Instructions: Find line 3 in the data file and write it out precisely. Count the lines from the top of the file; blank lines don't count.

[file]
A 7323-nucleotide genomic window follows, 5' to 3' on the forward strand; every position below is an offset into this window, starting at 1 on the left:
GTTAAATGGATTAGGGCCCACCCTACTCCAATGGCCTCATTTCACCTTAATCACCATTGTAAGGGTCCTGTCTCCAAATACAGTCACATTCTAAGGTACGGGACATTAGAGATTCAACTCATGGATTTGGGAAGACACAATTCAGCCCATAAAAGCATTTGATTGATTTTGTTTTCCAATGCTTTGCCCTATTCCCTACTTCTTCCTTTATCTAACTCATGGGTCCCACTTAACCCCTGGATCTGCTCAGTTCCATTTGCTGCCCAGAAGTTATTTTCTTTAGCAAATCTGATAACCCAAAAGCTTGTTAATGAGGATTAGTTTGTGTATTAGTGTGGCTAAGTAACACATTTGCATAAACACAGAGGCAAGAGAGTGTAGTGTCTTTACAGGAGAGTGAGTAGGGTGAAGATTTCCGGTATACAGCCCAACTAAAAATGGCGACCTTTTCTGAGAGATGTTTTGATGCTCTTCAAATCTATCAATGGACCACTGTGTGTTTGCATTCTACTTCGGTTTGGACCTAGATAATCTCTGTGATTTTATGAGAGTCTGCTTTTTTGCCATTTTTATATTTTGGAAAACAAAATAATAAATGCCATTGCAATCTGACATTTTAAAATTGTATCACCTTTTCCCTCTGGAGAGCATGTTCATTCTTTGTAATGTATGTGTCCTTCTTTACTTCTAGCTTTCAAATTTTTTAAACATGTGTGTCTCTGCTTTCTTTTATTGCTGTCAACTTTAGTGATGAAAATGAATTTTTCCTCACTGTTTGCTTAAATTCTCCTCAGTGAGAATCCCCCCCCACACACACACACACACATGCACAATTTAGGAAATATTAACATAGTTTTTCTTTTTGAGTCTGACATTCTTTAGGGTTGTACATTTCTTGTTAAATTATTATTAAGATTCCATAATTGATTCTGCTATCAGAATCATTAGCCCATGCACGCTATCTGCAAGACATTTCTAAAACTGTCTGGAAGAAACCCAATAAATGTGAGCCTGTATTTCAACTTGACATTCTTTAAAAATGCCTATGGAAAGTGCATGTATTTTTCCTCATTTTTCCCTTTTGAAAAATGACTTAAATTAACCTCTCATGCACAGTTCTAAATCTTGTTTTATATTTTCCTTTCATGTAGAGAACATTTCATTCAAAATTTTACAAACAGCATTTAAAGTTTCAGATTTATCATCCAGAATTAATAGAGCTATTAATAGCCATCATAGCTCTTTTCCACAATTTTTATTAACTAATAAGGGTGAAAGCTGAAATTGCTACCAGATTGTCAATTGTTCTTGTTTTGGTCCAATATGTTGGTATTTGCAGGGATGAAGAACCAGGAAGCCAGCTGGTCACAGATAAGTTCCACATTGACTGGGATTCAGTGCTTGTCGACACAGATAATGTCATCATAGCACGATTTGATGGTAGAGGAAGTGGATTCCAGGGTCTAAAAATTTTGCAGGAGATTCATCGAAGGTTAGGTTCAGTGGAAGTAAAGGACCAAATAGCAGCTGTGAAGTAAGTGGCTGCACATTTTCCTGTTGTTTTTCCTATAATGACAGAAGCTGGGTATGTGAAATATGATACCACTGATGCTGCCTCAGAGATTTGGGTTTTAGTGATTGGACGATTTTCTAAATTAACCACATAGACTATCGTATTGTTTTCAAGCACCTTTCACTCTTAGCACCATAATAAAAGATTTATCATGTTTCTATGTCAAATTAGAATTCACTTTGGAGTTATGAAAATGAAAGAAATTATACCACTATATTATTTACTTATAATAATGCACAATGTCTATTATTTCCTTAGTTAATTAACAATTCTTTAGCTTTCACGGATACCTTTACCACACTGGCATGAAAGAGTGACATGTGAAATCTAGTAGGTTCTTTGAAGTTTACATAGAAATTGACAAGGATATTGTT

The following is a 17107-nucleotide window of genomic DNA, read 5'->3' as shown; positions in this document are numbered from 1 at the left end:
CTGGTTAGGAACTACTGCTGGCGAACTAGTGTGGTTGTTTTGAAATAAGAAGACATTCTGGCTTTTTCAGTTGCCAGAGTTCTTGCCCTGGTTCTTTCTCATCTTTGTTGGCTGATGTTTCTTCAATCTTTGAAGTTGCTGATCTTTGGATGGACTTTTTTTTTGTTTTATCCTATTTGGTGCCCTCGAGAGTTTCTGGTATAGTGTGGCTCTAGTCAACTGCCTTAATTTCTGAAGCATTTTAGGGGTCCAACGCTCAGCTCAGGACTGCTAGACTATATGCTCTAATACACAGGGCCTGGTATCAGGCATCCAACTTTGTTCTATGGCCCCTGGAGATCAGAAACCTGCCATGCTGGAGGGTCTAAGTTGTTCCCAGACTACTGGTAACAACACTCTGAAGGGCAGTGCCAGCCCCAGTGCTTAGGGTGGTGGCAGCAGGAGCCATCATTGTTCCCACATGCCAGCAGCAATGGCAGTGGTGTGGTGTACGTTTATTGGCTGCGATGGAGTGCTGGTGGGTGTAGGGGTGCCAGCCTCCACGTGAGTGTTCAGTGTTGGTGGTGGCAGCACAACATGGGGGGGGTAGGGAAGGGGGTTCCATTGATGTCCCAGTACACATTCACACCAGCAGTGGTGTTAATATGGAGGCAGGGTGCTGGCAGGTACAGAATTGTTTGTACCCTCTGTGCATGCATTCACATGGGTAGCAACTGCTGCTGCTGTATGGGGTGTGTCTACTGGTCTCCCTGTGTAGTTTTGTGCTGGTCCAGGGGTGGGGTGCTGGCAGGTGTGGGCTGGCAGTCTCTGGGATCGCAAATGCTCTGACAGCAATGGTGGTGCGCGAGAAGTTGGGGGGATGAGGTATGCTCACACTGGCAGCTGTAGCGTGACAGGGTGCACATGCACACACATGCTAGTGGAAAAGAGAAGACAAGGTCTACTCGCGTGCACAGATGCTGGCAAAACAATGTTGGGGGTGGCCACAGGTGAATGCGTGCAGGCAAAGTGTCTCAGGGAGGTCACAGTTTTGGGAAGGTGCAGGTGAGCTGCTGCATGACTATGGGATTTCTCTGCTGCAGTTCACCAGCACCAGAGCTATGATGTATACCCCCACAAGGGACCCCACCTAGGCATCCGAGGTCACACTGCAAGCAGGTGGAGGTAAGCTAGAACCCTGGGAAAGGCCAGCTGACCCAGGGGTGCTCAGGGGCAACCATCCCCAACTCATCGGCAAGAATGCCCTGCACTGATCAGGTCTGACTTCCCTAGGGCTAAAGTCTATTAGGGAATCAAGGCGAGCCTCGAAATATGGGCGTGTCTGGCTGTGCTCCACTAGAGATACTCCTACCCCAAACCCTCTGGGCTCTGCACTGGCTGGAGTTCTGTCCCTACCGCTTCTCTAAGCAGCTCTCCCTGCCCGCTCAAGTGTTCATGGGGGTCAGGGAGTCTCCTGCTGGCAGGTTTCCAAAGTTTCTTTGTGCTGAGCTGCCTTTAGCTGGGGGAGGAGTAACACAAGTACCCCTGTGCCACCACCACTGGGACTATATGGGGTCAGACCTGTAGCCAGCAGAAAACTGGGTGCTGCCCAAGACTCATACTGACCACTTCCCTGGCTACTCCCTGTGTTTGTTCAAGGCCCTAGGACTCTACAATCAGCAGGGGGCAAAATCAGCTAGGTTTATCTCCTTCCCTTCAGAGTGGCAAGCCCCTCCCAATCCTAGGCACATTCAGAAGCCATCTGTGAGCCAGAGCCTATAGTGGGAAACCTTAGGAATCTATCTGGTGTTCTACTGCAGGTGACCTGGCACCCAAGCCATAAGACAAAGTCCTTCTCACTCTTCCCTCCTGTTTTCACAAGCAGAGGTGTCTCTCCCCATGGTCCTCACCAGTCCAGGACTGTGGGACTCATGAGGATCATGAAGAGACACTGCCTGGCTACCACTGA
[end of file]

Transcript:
The following is a 17107-nucleotide window of genomic DNA, read 5'->3' as shown; positions in this document are numbered from 1 at the left end: